Multi-Axis Soil Mixing, sometimes referred to as Cement Deep Soil Mixing (CDSM), was originally developed in Japan in the late 1970’s. The system makes use of multiple (typically three) vertical rods fitted with several sets of overlapping flights or mixing paddles. The rods are counter-rotating, which creates shearing action between the mixing flights. Grout is pumped through the hollow centers of the rods through ports at either the tip or the sides of the tool. The rods are driven by an electric rotary mounted on a large tracked carrier.
Each of the augers or mixing paddles is approximately 3 feet in diameter, with the rods approximately 2 feet apart. This creates a series of interlocking columns that are also 3 feet in diameter at 2 feet on center. Typically these sets of columns, usually referred to as panels, are placed end to end to create a continuous wall. The multi-axis system can also be used to form rectangular cells for mitigation of liquefaction and lateral spreading or spaced apart to form barrettes. Unconfined compressive strength and permeability are a function of grout mix and in situ soil. The Multi-Axis Soil Mixing system achieves high rates of production is able to construct soil mix columns to depth of 120 feet, and its geometry is well suited for the construction of shoring walls or underground buttresses. The Multi-Axis Soil Mixing system is ideal for treating loose granular soils and soft to medium silts and clays. It can be used in some dense sands and stiff fine grained soils.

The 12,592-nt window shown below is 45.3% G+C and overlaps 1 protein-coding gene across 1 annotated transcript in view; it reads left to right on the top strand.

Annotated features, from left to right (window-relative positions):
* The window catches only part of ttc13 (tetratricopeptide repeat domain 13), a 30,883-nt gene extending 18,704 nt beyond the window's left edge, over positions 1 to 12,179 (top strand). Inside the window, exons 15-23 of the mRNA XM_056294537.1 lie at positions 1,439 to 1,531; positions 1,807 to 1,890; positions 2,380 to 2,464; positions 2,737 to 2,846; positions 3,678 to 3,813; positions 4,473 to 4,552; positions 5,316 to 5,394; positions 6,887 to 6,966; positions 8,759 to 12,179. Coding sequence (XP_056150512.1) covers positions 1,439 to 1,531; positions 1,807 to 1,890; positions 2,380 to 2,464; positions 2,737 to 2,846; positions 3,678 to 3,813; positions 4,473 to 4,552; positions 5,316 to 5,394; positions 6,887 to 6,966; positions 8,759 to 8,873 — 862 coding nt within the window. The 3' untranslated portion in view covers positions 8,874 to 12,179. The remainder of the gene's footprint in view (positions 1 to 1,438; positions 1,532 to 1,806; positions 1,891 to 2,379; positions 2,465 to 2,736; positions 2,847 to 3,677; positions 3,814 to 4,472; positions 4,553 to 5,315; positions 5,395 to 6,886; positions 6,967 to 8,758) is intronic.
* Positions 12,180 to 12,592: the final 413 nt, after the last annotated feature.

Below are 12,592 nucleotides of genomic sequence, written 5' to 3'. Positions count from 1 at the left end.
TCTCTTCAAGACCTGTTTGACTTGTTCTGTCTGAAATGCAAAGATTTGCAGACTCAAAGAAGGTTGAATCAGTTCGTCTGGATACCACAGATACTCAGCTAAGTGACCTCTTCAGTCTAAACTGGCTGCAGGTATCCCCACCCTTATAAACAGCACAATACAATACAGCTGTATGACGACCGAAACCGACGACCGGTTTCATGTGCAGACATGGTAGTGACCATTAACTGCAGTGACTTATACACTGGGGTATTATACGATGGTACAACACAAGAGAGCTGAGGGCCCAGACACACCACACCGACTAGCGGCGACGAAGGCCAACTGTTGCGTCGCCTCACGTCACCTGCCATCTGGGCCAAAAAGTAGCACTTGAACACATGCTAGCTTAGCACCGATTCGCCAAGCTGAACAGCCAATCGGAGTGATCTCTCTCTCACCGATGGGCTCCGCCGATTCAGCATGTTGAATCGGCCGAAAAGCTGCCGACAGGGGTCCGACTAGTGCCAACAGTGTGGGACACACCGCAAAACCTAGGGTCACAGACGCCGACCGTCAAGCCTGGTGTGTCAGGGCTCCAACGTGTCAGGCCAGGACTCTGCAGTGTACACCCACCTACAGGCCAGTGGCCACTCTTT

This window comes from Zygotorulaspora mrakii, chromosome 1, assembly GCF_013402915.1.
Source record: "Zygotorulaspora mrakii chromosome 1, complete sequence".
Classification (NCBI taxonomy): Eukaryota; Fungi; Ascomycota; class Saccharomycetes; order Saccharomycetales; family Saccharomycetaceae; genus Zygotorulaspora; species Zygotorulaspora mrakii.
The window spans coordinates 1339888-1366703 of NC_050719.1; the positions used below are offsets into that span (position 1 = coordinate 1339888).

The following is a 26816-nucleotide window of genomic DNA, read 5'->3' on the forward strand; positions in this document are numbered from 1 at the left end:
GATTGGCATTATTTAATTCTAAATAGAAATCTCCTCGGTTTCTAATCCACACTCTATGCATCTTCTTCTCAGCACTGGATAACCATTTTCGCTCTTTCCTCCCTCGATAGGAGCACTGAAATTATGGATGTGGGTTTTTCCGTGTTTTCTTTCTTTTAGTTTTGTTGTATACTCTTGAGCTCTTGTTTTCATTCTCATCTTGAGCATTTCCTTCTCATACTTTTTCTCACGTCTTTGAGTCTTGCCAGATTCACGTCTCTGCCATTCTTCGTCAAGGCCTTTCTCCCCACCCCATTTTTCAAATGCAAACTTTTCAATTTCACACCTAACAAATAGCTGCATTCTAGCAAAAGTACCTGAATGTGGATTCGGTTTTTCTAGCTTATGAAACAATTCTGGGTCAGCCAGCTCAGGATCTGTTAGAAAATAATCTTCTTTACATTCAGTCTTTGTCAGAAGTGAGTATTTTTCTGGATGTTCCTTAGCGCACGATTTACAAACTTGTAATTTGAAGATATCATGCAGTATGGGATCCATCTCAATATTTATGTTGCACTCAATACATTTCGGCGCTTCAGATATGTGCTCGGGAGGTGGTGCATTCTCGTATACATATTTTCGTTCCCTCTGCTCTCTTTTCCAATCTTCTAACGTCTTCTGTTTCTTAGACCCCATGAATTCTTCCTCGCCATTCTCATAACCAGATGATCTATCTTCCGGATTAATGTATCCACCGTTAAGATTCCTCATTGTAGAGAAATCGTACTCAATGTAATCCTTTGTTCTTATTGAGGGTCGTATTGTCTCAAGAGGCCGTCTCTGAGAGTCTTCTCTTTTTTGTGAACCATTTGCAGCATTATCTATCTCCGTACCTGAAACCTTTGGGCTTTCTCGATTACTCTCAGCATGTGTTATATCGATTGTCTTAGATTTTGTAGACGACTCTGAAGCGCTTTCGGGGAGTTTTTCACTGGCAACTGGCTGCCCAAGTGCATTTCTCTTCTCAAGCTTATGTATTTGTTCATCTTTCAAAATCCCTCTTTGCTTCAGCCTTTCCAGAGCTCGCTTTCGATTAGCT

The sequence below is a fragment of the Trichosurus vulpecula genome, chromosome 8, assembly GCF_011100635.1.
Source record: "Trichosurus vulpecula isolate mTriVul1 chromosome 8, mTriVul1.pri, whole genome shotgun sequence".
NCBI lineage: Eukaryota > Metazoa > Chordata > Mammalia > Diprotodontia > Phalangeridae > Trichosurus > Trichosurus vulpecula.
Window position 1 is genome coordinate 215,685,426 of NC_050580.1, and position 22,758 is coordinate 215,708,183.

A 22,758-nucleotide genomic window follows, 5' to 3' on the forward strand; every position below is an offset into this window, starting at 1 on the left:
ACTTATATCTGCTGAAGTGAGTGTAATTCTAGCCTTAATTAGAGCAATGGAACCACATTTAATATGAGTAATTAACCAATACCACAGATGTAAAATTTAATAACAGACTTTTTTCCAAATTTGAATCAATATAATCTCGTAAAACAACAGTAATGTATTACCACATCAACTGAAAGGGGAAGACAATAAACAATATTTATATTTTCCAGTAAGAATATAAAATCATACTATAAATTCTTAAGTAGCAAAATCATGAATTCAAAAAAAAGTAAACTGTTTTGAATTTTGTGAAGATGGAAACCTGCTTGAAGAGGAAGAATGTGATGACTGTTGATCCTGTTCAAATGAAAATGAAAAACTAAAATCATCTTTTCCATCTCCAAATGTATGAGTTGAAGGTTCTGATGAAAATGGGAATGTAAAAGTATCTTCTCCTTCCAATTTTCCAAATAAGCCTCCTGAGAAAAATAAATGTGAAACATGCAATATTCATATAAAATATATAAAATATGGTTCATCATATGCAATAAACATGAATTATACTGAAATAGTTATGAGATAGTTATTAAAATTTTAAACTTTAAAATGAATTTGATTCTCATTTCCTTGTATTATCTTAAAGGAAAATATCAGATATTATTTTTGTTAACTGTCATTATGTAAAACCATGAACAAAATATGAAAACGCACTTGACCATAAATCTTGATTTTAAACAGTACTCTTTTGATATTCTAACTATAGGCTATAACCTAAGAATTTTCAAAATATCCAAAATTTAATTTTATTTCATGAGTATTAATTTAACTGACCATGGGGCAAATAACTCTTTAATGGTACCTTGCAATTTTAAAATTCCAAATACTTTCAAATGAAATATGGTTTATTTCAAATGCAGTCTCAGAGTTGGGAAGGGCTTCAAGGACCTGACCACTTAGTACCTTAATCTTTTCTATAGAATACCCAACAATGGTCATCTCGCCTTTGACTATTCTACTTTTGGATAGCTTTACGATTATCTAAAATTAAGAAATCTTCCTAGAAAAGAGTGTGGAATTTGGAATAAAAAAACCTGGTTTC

- Three (or more) counter-rotating rods with overlapping paddles shear the soil between adjacent paddles, effectively mixing the soil with the binding agent
- Fast, efficient installation of soil mixed panels to form low permeability cutoff walls
- Continuous panels can be used to form liquefaction confinement cells and lateral spreading buttresses